How To Overcome Doubt in a Relationship in Just a Few Steps

Photo: Stocksy/Ezequiel Giménez
We’ve all been there at one point or another: One minute, you’re totally pleased with the way things are going with a significant other, and the next, doubt rears its ugly head and overshadows all the sunniness that previously characterized your relationship. Perhaps a text to your partner goes unanswered or in thinking back on a seemingly harmless comment that they made, it doesn’t seem quite so harmless anymore. And before you know it, you’re having doubts about a new relationship for which you once had such high hopes. Thankfully, learning how to overcome doubt in a relationship has as much to do with shifting your perspective as it does communicating your concerns to your partner.

If you’ve ever found yourself having relationship doubts only to then emerge on the other side with your partnership intact, you may know that a good deal of doubt comes from within. That is, the problem, the doubt itself, and the power to overcome it can all spring from your perception of the relationship—not necessarily elements of the relationship itself. Still, constantly questioning a relationship or a partner can take a serious toll on your quality of life. Below, relationship experts break down the origins of doubt, why you might experience it within a relationship, and what you can do to keep it from degrading your relationship and your sanctity.

Is it normal to have doubts in a relationship?

Rest assured, it is normal to have doubts in a relationship because doubt, in general, is part of being human, says relationship therapist Genesis Games, LMHC. “Having relationship doubts, in particular, may be more common in newer relationships, those that are long-distance, those in which betrayal has happened previously, or among people who have a history of betrayal or abandonment,” she says.

“Having relationship doubts may be more common in newer relationships, those that are long-distance, and those in which betrayal has happened previously.” —Genesis Games, LMHC, relationship therapist

But while those circumstances really set the scene for doubt—that is, because they create a context lacking in some element of security—doubt can be present in any relationship, Games reiterates. In fact, “not having any doubts ever would be a huge red flag to me,” she says.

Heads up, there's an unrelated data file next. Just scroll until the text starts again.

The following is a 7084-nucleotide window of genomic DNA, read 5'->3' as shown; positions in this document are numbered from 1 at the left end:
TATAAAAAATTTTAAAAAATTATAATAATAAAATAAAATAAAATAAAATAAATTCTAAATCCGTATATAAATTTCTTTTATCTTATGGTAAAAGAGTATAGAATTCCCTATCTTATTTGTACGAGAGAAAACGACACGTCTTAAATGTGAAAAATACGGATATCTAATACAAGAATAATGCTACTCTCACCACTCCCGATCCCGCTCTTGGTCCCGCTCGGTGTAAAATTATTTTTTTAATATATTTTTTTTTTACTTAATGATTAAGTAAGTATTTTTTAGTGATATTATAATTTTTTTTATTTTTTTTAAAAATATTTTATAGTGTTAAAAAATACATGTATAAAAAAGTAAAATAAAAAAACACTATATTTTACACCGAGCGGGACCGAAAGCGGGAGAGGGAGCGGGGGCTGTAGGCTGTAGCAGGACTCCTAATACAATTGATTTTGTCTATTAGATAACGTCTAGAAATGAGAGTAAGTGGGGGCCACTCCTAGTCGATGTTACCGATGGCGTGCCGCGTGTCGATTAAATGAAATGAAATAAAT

That’s because it’s normal to invest time and energy into a relationship and, in turn, to care about whether those resources are being well-spent—which will likely bring about some healthy degree of doubt or skepticism. And that applies double if you tend to overthink about a relationship. “This would be typical of someone with an insecure attachment style,” says Games. “A person with an insecure attachment style desires connection and intimacy and they are also afraid of it, which can lead them to hold negative beliefs related to how lovable or how deserving of happiness they are.” In this case, you might then assume your partner holds the same beliefs about you, leading you to doubt whether they really want to be with you.

That’s not to say that all relationships or even all relationships involving a person with insecure attachment are bound to be doomed by doubt. “Doubts, in essence, are not unhealthy; they just are,” says Games. It’s how you react to those doubts, and eventually, how you communicate them to a partner, that can become problematic, she adds (more on that below).

Why am I having doubts about my relationship?

1. You’re afraid

Ah, fear. Although it can serve us well every once in a while—for example, by helping us avoid a real threat—for the most part, it simply stops us from living our lives to the fullest. And this is definitely true when it comes to relationships: “There’s so much fear surrounding relationships,” says certified relationship coach Jillian Turecki. “There’s fear of intimacy, fear of being rejected, fear of being left, fear of losing yourself, fear of losing the other person.” And any of the above can keep you from having confidence in a partner or in a relationship, despite all things otherwise going well.

2. You have trauma from past relationships

If you’ve ever been dumped by a fling or even a full-blown significant other after merely not hearing from them for a weekend, it only makes sense that an unanswered text would cause a stream of doubt in any subsequent relationship. “All our insecurities and old wounds and past relationship traumas get stirred up when we start to fall for someone,” says Turecki.

So, if you're prone to keeping someone at arm's length simply because you're not sure if they feel as into things as you are—and you don't want to get the rug pulled out from under you via out-of-the-blue rejection again—know that you're not alone. “Doubt can be a fear-triggered protective response to getting close to someone.”

3. You don’t know if the person is right for you

The all-too-common question, “How do I know if my relationship is right?” can lead to doubts for the simple reason that no one person will be a perfect match, says relationship therapist Melissa Divaris Thompson, LMFT: “No one person can give you everything.” And amid a culture that over-prioritizes the necessity of finding your soulmate or twin flame, it’s easy to become fixated on a partner’s imperfections and begin to doubt whether you should stay with them as a result.